An intelligent, elegant call to action in the defense of fresh water.

Pub Date: May 31, 2014

ISBN: 978-1-62349-137-6

Page Count: 240

Publisher: Texas A&M Univ.

Review Posted Online: April 2, 2014

Kirkus Reviews Issue: April 15, 2014

Did you like this book?

No Comments Yet

A quirky wonder of a book.

WHY FISH DON'T EXIST

A STORY OF LOSS, LOVE, AND THE HIDDEN ORDER OF LIFE

A Peabody Award–winning NPR science reporter chronicles the life of a turn-of-the-century scientist and how her quest led to significant revelations about the meaning of order, chaos, and her own existence.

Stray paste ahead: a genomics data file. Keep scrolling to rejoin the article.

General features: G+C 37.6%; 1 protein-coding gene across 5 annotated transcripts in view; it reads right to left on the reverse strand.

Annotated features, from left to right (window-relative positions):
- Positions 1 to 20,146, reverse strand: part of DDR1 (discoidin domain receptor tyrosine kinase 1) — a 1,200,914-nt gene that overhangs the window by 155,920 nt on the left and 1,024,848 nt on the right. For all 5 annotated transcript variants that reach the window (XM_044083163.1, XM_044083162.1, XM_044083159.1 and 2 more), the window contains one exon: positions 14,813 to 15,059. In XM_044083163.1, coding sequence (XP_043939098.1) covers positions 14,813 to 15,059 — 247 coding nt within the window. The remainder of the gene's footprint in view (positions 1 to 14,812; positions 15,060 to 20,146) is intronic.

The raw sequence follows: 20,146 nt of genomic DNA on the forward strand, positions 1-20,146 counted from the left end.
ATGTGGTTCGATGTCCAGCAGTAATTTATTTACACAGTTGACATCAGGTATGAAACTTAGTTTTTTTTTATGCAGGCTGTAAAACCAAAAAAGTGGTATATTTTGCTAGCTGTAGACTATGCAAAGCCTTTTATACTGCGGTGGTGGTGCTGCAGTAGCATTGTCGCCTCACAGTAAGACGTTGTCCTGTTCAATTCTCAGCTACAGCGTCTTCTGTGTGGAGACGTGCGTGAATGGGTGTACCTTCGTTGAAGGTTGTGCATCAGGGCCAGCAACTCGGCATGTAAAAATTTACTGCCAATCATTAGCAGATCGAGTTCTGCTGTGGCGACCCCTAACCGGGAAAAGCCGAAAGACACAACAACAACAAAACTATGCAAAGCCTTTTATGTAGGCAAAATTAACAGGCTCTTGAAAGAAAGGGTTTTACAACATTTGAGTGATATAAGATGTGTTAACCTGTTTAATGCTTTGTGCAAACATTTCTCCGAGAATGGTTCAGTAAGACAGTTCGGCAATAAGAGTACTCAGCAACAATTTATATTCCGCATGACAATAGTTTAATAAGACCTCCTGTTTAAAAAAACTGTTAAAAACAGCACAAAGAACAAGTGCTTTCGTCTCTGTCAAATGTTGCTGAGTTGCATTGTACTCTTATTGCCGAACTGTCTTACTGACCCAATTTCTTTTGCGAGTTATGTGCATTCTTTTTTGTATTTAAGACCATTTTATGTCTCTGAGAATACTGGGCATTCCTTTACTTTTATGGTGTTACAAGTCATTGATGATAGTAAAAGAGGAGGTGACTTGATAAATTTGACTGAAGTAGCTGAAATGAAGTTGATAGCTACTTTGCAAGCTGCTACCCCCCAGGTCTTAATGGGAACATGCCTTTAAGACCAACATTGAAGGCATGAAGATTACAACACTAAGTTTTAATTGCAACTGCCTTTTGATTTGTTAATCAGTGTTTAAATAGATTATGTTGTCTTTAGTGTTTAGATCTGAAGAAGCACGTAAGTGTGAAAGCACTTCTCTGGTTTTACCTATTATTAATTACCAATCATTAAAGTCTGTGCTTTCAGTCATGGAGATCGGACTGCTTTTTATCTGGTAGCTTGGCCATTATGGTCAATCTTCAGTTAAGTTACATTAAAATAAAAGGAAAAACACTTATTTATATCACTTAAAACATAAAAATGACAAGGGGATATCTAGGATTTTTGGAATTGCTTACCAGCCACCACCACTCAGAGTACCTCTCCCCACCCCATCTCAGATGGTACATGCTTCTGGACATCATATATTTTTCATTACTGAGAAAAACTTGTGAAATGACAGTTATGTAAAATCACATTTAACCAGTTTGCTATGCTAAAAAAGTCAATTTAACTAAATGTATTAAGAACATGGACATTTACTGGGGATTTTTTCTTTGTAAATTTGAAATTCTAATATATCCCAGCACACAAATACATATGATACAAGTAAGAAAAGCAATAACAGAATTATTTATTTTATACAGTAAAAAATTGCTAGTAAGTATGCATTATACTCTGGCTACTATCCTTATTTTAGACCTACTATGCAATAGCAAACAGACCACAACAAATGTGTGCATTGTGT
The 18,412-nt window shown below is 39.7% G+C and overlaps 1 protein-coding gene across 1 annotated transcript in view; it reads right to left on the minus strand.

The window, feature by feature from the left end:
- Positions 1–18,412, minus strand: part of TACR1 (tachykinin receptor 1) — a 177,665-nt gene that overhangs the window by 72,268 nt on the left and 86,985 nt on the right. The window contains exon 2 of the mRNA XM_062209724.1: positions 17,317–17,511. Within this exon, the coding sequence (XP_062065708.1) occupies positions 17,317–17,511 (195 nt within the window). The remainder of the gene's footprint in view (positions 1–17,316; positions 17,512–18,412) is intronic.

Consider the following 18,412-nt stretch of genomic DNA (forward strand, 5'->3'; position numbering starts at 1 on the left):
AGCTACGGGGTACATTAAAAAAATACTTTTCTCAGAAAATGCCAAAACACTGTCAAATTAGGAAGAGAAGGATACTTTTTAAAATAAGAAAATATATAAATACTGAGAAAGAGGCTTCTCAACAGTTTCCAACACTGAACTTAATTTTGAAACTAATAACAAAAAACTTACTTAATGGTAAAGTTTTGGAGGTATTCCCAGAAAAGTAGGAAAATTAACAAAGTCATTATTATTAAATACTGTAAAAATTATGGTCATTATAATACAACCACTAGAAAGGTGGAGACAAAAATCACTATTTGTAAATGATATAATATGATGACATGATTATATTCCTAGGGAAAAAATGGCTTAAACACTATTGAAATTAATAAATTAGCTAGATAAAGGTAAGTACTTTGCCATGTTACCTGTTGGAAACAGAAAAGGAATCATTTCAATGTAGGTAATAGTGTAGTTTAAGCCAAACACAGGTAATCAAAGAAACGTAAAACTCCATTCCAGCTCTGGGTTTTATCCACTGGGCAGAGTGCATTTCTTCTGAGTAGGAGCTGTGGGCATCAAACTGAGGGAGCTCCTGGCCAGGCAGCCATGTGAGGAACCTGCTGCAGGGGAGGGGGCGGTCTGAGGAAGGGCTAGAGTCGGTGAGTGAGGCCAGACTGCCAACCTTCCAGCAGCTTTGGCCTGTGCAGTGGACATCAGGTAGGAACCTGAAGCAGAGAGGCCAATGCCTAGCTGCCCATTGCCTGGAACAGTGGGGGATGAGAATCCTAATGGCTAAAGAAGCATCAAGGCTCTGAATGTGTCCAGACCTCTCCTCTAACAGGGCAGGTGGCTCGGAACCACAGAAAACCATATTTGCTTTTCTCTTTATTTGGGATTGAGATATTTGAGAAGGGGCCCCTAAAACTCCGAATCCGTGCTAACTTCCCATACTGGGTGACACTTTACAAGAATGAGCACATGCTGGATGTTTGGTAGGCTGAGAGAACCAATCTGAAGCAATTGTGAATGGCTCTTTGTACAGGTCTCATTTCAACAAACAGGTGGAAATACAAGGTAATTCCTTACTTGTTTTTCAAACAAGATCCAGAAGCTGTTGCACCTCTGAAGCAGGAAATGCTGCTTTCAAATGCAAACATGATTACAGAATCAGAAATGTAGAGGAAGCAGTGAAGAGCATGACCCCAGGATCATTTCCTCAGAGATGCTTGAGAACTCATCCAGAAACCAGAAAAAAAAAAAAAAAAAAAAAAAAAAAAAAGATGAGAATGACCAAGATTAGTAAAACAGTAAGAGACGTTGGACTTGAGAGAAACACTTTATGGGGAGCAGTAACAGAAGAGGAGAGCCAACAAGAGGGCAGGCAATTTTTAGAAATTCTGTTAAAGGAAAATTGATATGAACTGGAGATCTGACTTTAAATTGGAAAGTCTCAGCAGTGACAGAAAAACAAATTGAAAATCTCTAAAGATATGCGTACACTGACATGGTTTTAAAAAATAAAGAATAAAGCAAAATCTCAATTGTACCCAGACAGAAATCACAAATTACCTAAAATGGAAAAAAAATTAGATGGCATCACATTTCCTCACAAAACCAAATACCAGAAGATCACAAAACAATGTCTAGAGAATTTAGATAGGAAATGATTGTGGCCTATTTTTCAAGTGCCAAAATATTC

Miller began doing research on David Starr Jordan (1851-1931) to understand how he had managed to carry on after the 1906 San Francisco earthquake destroyed his work. A taxonomist who is credited with discovering “a full fifth of fish known to man in his day,” Jordan had amassed an unparalleled collection of ichthyological specimens. Gathering up all the fish he could save, Jordan sewed the nameplates that had been on the destroyed jars directly onto the fish. His perseverance intrigued the author, who also discusses the struggles she underwent after her affair with a woman ended a heterosexual relationship. Born into an upstate New York farm family, Jordan attended Cornell and then became an itinerant scholar and field researcher until he landed at Indiana University, where his first ichthyological collection was destroyed by lightning. In between this catastrophe and others involving family members’ deaths, he reconstructed his collection. Later, he was appointed as the founding president of Stanford, where he evolved into a Machiavellian figure who trampled on colleagues and sang the praises of eugenics. Miller concludes that Jordan displayed the characteristics of someone who relied on “positive illusions” to rebound from disaster and that his stand on eugenics came from a belief in “a divine hierarchy from bacteria to humans that point[ed]…toward better.” Considering recent research that negates biological hierarchies, the author then suggests that Jordan’s beloved taxonomic category—fish—does not exist. Part biography, part science report, and part meditation on how the chaos that caused Miller’s existential misery could also bring self-acceptance and a loving wife, this unique book is an ingenious celebration of diversity and the mysterious order that underlies all existence.